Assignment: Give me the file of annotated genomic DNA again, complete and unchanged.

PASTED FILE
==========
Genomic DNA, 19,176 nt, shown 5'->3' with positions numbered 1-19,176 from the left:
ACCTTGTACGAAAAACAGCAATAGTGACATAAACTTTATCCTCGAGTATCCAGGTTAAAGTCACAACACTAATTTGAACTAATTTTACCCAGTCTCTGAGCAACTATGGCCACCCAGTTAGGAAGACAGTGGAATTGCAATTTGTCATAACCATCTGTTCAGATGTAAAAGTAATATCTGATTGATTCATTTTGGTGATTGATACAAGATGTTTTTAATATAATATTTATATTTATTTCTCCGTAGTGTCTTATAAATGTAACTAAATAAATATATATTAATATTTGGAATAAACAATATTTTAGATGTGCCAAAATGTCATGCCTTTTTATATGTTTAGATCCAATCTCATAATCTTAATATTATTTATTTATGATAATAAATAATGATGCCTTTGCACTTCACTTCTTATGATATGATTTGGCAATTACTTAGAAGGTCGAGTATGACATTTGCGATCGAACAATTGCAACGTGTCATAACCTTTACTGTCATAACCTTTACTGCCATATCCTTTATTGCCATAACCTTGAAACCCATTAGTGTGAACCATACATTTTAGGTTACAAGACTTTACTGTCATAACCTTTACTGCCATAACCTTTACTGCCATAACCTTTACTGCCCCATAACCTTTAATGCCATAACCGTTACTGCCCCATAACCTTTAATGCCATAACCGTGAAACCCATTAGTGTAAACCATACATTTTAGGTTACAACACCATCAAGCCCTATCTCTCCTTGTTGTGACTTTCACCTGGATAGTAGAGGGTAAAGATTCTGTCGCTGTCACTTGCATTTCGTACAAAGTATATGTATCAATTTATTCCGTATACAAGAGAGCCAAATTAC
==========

Genomic DNA, 19,176 nt, shown 5'->3' with positions numbered 1-19,176 from the left:
ACCTTGTACGAAAAACAGCAATAGTGACATAAACTTTATCCTCGAGTATCCAGGTTAAAGTCACAACACTAATTTGAACTAATTTTACCCAGTCTCTGAGCAACTATGGCCACCCAGTTAGGAAGACAGTGGAATTGCAATTTGTCATAACCATCTGTTCAGATGTAAAAGTAATATCTGATTGATTCATTTTGGTGATTGATACAAGATGTTTTTAATATAATATTTATATTTATTTCTCCGTAGTGTCTTATAAATGTAACTAAATAAATATATATTAATATTTGGAATAAACAATATTTTAGATGTGCCAAAATGTCATGCCTTTTTATATGTTTAGATCCAATCTCATAATCTTAATATTATTTATTTATGATAATAAATAATGATGCCTTTGCACTTCACTTCTTATGATATGATTTGGCAATTACTTAGAAGGTCGAGTATGACATTTGCGATCGAACAATTGCAACGTGTCATAACCTTTACTGTCATAACCTTTACTGCCATATCCTTTATTGCCATAACCTTGAAACCCATTAGTGTGAACCATACATTTTAGGTTACAAGACTTTACTGTCATAACCTTTACTGCCATAACCTTTACTGCCATAACCTTTACTGCCCCATAACCTTTAATGCCATAACCGTTACTGCCCCATAACCTTTAATGCCATAACCGTGAAACCCATTAGTGTAAACCATACATTTTAGGTTACAACACCATCAAGCCCTATCTCTCCTTGTTGTGACTTTCACCTGGATAGTAGAGGGTAAAGATTCTGTCGCTGTCACTTGCATTTCGTACAAAGTATATGTATCAATTTATTCCGTATACAAGAGAGCCAAATTAC